Ever since I first landed in Tokyo 14 years ago, I’ve been dazzled by the sparkly nails of fashionable Tokyo women.
As a gyaru working in the trendsetting Shibuya 109, having a fresh set of nails was practically a requirement.
As a teacher, there’s no better way to get the attention of the easily distracted by flashing candy-colored fingers their way.
Needless to say, gel nails mean a lot to me, so I’ve compiled this gel nail art FAQ for those curious about getting gel nails done in Japan. Read on!
What are my nail art options in Japan?
There are 4 ways you can get a perfect set of nails in Japan: nail polish, gel, acrylic, and Shellac:
Nail Polish (マニキュア/manikyua)
Perhaps the most affordable option for manicures and nail art is polish. While polish comes in a fantastic array of colors, the only downside is drying time and length of time before polish starts to chip.
Acrylic (アクリル/akuriru, also スカルプチャー/sukarupucha-)
A monomer and a powder polymer used to make a layer over your natural nails. The product hardens as it is exposed to the air. When forms are used to elongate and shape the nails it is called sculpture.
A gel cured or harder by a UV light or LED lamp. Gel come in a stunning variety of colors and are further divided into “hard” and “soft.” “Soft” simply means that the gel is not durable enough to sculpt, or make extensions.
A patented product that is best described as a gel/polish hybrid. It comes it a nail polish bottle and is cured under UV lights just like gel nails, but is not as hard nor does it last as long.
What makes gel nails in Japan so special?
Products in acrylic nails give nail salons that “nail salon smell” — which you will not have to worry about here in Japan.
Whereas tips/acrylics/sculpting are common in the US, gel is the way to go in Japan. Bold, unnatural colors, airbrush art, and basic French tips that are associated with acrylic nails are replaced with literally a rainbow of designs.
To put it bluntly, acrylics are rather “fake,” while gel nails tend to gravitate towards natural colors and designs to compliment the gel on one own’s natural nails and length.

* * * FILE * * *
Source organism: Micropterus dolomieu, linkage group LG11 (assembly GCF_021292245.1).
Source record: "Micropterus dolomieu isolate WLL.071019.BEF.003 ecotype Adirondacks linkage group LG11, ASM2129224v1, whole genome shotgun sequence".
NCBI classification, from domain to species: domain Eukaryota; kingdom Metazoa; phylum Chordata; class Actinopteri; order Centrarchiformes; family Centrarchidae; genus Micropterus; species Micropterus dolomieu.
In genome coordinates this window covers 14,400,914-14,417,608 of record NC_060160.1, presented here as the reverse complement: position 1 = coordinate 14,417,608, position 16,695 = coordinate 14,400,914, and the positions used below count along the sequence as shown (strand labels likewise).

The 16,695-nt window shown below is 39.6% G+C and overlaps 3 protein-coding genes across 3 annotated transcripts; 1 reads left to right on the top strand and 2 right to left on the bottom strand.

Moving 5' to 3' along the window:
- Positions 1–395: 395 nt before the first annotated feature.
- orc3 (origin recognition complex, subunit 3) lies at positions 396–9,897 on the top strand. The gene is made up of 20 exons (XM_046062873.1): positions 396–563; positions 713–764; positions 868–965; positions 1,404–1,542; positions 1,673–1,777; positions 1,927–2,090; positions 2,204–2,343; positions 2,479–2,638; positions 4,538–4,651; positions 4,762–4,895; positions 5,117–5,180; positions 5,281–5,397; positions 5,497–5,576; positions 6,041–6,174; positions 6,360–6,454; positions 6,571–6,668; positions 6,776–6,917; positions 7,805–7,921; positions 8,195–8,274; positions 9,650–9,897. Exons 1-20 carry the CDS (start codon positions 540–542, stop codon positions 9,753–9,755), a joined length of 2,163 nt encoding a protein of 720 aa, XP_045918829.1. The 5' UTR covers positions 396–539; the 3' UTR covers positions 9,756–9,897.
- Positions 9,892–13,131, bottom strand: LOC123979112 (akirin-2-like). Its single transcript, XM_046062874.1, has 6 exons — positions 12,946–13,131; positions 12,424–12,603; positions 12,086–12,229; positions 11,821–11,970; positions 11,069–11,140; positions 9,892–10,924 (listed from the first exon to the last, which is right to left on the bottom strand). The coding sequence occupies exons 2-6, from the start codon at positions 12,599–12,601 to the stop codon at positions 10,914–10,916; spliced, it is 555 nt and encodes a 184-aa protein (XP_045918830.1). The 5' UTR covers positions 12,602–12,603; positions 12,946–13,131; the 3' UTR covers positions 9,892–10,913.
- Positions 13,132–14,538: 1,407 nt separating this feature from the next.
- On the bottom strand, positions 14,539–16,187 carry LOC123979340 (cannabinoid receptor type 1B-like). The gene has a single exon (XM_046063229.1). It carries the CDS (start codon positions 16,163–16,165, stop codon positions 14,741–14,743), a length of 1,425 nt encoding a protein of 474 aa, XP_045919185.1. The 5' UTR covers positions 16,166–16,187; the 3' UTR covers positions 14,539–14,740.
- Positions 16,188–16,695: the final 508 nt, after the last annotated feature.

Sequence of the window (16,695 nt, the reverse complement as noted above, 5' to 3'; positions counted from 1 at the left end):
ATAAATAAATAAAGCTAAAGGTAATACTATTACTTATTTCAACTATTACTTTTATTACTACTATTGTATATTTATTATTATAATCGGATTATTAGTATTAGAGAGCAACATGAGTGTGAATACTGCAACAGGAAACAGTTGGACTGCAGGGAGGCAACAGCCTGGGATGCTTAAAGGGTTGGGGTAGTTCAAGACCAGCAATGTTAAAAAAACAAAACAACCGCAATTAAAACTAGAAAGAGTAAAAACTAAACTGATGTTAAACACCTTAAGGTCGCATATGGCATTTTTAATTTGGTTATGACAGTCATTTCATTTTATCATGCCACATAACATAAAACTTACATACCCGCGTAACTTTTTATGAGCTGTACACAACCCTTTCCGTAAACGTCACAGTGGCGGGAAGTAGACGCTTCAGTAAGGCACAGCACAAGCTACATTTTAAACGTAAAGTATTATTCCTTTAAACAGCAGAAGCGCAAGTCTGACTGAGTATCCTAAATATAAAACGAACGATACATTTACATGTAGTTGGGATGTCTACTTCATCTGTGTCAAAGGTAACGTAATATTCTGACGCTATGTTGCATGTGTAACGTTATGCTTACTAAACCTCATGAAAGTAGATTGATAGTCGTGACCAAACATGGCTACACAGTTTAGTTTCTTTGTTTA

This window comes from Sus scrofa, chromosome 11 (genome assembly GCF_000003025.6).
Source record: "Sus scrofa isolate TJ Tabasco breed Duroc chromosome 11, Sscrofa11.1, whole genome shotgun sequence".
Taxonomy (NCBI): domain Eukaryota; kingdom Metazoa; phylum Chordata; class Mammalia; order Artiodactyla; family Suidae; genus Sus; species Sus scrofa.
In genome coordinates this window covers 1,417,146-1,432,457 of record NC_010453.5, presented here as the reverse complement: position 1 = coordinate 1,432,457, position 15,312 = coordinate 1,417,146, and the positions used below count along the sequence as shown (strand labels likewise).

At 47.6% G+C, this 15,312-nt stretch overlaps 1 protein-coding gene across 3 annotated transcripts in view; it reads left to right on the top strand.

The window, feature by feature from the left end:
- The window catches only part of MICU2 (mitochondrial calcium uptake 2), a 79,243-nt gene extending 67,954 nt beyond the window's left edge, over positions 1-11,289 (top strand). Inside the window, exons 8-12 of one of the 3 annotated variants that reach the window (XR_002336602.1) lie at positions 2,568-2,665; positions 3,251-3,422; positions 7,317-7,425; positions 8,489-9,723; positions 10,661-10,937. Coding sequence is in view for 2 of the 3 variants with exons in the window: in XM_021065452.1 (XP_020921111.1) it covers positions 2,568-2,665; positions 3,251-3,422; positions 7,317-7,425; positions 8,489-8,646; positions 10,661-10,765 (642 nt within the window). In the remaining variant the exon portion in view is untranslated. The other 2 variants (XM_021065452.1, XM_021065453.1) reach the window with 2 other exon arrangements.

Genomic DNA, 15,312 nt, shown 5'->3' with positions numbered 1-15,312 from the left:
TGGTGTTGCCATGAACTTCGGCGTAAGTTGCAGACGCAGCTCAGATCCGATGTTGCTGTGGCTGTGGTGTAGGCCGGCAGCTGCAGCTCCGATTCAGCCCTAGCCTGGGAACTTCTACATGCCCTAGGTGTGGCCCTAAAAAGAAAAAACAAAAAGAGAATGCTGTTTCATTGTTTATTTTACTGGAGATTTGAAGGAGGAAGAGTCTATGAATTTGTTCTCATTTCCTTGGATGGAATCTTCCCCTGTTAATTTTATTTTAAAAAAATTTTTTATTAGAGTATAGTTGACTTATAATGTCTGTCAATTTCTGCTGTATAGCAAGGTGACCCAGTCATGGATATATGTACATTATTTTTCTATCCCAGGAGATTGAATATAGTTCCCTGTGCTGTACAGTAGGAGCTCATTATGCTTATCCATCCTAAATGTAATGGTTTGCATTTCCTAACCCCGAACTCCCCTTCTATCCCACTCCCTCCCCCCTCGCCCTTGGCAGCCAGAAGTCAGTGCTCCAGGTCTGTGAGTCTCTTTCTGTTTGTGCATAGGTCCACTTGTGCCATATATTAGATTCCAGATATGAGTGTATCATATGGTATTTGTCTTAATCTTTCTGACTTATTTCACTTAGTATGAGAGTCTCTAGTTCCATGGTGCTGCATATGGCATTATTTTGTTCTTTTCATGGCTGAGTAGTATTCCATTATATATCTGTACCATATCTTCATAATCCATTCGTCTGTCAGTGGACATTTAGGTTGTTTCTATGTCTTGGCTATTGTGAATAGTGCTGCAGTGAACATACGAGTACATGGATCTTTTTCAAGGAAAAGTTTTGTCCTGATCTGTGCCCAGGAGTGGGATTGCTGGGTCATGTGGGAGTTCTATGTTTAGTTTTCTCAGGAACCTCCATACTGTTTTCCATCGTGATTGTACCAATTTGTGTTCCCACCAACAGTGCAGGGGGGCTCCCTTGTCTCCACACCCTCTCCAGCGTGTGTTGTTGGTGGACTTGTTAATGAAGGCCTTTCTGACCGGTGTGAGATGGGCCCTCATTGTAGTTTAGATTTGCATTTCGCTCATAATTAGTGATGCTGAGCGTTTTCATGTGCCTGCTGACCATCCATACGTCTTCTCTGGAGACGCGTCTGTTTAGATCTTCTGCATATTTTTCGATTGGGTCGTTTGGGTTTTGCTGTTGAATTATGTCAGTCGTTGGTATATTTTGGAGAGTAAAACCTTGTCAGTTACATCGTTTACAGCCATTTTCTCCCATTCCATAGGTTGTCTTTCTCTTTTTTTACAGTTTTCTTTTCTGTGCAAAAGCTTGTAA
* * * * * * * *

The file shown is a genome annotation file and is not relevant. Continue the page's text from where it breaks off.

Acrylic sculpture was once very popular during the gyaru heyday; but nowadays the extreme, blinged-out, dagger-like nails tend to be limited to a few TV personalities and ladies of the night (women who work in cabaret clubs and other drinking establishments where men pay a premium to talk to beautiful women).
In Japan, women in some industries still wear uniforms to work (bank tellers and office workers immediately come to mind), so having a set of gel nails is a way to show a bit of your personality to the world.
How do I choose a design?
If you’re inspired by an image you saw on Instagram or in a magazine, do bring it to your appointment. Nail artists are constantly perfecting their skills, and salons have plenty of designs of their own for your choosing.
And, because Japan is a country of seasonal delights, you will often see designs featuring sakura, or cherry blossoms in the spring, snowflakes in the winter, and so on.
Do salons accept walk-ins?
Nearly every salon is by appointment only, because of the level of care and dedication that nail artists devote to each customer.
Each part is applied individually, the gel cured, then the next part is affixed to the nail. Designs are painstakingly hand drawn, line by line. This is all after the previous set of nails is carefully removed!
How long does it take to get your nails done at a salon?
Referring to the steps in the above question, your visit will take between 90 to 120 minutes. This, of course, varies largely on the artwork that you select.
How much does a set of gel nails cost?
First time visitors can expect to pay around 5,000 to 6,000 yen for a set of gel nails. This price includes “dry care” (filing, shaping the nails and cutting cuticles).
Returning customers typically pay around 8,000 yen or more. Again, this is all largely depending on the design you choose.
Why is it so expensive?
Here’s a breakdown of what is included in the total price:
Basic manicure (ドライケア/dorai kea/”dry care”)
Filing and shaping the nails, pushing and cutting cuticles, and clipping hangnails
Nail art design
Jewels, beads, and other nail art parts
Gel nail removal
Generally, salons offer free removal for returning customers, or removal for a flat fee around 1,000 yen. To remove gel nails from another salon, you can expect to pay 2,000-3,000 yen.
If the high costs still puts you off, remember this: when you go to a reputable salon, that 8,000 yen or 9,000 yen will last you for at least 3 to 4 weeks, with minimal chipping or lifting (when the gel separates from the nail bed).
It’s the reason why, after all these years, I still entrust my hands and nails to the artist at Goldy. I know I’m getting my money’s worth!